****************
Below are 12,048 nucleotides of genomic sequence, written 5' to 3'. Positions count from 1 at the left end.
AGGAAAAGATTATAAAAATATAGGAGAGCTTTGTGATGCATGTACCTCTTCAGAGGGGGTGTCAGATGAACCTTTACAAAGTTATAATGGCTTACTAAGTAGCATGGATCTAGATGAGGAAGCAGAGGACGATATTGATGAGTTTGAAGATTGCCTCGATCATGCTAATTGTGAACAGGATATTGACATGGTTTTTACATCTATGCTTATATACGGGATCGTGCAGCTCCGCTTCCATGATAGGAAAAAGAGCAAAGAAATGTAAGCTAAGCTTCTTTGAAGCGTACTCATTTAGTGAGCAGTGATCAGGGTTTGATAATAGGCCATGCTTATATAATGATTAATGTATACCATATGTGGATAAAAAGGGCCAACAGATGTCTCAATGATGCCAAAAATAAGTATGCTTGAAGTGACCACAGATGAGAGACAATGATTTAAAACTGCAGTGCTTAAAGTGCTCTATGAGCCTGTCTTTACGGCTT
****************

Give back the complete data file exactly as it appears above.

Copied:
Below are 12,048 nucleotides of genomic sequence, written 5' to 3'. Positions count from 1 at the left end.
AGGAAAAGATTATAAAAATATAGGAGAGCTTTGTGATGCATGTACCTCTTCAGAGGGGGTGTCAGATGAACCTTTACAAAGTTATAATGGCTTACTAAGTAGCATGGATCTAGATGAGGAAGCAGAGGACGATATTGATGAGTTTGAAGATTGCCTCGATCATGCTAATTGTGAACAGGATATTGACATGGTTTTTACATCTATGCTTATATACGGGATCGTGCAGCTCCGCTTCCATGATAGGAAAAAGAGCAAAGAAATGTAAGCTAAGCTTCTTTGAAGCGTACTCATTTAGTGAGCAGTGATCAGGGTTTGATAATAGGCCATGCTTATATAATGATTAATGTATACCATATGTGGATAAAAAGGGCCAACAGATGTCTCAATGATGCCAAAAATAAGTATGCTTGAAGTGACCACAGATGAGAGACAATGATTTAAAACTGCAGTGCTTAAAGTGCTCTATGAGCCTGTCTTTACGGCTT